age factors; pain; chronic; stress
A new generation of high performance, time-of-flight (TOF) PET scanners have recently been developed. In earlier works the gain with TOF information was derived as a reduction of noise in the reconstructed image, or essentially a gain in scanner sensitivity. These derivations were applicable to analytical reconstruction techniques and 2D PET imaging. In this work we evaluate the gain measured in the clinically relevant task of lesion detection with TOF information in fully-3D PET scanners using iterative reconstruction algorithms. We performed measurements in a fully-3D TOF PET scanner using spherical lesions in uniform, cylindrical phantom. Lesion detectability was estimated for 10-mm diameter lesions using a non-prewhitening matched filter signal-to-noise-ratio (NPW SNR) as the metric. Our results show that the use of TOF information leads to increased lesion detectability, which is achieved with less number of iterations of the reconstruction algorithm. These phantom results indicate that clinically, TOF PET will allow reduced scan times and improved lesion detectability, especially in large patients.
Because the use of fluconazole prophylaxis had been associated with an increased rate of Candida krusei infections at The John Hopkins Oncology Center, early empiric amphotericin B plus flucytosine were given to febrile neutropenic patients colonized by C. krusei. By this practice, the proportion of fungemias attributable to C. krusei was low (12.5%) in patients receiving fluconazole over a 6-month interval. However, Torulopsis (Candida) glabrata assumed a much higher proportion of fungemias (75%) among patients receiving fluconazole. In vitro susceptibility testing combined with this clinical experience suggests that some T. glabrata isolates are not susceptible to fluconazole and can cause breakthrough infections in patients receiving fluconazole.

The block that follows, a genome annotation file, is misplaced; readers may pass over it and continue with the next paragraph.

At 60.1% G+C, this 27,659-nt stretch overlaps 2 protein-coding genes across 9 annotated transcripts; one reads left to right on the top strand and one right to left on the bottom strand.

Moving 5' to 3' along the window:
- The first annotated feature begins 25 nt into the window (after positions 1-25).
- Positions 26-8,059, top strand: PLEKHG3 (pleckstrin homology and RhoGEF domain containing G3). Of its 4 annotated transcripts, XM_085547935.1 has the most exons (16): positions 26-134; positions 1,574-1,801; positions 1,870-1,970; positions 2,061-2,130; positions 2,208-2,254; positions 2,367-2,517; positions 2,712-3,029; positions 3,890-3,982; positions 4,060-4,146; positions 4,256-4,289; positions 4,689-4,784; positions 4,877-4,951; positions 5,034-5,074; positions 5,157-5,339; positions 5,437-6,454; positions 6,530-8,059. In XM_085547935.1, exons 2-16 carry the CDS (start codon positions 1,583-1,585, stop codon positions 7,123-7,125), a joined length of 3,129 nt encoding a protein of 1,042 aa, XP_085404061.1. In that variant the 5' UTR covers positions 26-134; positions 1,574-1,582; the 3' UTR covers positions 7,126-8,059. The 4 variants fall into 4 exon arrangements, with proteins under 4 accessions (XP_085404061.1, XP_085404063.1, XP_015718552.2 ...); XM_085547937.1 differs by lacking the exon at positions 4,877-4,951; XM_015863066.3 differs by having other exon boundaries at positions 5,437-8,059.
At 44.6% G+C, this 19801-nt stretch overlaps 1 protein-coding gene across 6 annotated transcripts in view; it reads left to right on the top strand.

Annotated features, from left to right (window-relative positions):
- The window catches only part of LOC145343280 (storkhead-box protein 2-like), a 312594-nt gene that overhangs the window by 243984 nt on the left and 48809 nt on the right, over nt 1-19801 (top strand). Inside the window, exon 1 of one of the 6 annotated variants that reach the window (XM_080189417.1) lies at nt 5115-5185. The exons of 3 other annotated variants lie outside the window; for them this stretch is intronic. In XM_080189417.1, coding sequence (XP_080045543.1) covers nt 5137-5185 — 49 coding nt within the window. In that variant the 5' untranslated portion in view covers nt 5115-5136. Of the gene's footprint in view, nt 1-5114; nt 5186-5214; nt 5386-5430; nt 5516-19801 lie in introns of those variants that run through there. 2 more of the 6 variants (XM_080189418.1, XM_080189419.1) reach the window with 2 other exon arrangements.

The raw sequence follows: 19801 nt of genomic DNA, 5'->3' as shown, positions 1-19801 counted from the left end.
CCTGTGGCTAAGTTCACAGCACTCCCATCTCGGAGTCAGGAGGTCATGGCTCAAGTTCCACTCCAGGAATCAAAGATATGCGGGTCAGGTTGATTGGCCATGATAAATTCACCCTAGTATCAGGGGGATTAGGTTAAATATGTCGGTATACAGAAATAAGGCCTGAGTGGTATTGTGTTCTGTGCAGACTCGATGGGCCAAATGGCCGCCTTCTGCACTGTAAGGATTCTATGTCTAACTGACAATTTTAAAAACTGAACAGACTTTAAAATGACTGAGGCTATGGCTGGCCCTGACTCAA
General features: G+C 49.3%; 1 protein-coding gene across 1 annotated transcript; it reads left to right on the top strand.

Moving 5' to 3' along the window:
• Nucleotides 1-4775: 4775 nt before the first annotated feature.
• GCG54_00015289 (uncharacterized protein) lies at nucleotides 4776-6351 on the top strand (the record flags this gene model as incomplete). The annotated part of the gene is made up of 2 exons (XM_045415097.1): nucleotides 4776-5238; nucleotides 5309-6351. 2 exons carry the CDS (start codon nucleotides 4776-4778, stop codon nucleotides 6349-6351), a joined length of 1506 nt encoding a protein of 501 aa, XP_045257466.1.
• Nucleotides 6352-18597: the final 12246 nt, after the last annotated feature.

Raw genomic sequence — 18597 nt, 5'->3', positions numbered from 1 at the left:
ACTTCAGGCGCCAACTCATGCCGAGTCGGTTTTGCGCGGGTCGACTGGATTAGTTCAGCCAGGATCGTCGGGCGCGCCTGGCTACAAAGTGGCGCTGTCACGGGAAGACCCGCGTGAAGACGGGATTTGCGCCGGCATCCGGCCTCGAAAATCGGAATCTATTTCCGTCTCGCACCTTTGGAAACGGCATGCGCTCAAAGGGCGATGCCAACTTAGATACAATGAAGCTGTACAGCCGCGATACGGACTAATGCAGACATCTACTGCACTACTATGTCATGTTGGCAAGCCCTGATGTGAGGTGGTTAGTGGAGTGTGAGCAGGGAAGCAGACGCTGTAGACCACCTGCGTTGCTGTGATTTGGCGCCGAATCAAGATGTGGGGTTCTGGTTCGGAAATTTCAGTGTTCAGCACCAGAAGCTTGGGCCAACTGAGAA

A 68 year old man with prostatic carcinoma developed spinal cord compression. The sole presenting feature was painless gait ataxia indistinguishable from cerebellar ataxia. He was investigated for cerebellar disease but the correct diagnosis was made when he subsequently presented with paraplegia and classical signs of spinal cord compression. Surgical decompression failed to produce neurological recovery. We discuss the importance of recognizing this unusual presentation of spinal cord compression, its possible mechanism and evidence that it may be under-reported.
A vasculitic rash developed on the legs and arms of a 47 year old woman. Similar vasculitic lesions also erupted in a scar sustained ten years previously. Circulating immune complexes consisting of IgG were detected by Clq binding. We discuss the factors involved in the localization of vasculitic lesions, and in particular stress the role of microvascular injury.
Candida krusei colonized 12.4% of 868 patients undergoing episodes of therapy-induced granulocytopenia over a 9-year period. The gastrointestinal tract was most frequently colonized, followed by the respiratory tract and urinary tract. Ten patients developed systemic infections with C. krusei; all 10 had two or more positive blood cultures. Nine of the 10 patients were colonized with C. krusei, and 6 were receiving systemic antifungal agents at the time of development of the infection. Seven patients died within 1 month of C. krusei sepsis; systemic candidiasis was seen in the autopsies of the four patients on whom autopsies were performed. Therefore, C. krusei should be recognized as an emerging pathogen in select patient populations.
Thirteen patients were entered into an uncontrolled pilot study to investigate the response to, and toxicity of, a combination of cisplatinum (20 mg/m2) and bleomycin (6 mg/m2) infused daily for 5 days and repeated every 21 days up to a maximum of 4 cycles, in the treatment of squamous cell carcinoma of the bronchus. This regimen was subsequently followed by a split course of local irradiation. All patients have been followed to death. Six patients showed a partial response to chemotherapy while 7 showed no response or progressive disease. The median survival was 5 months. The median survival of the responders was 15 months and that of the nonresponders 3 months. Two patients developed the syndrome of inappropriate antidiuretic hormone secretion from which one died. The longest survivor, who died 26 months after the commencement of chemotherapy, had severe mediastinal and pulmonary fibrosis.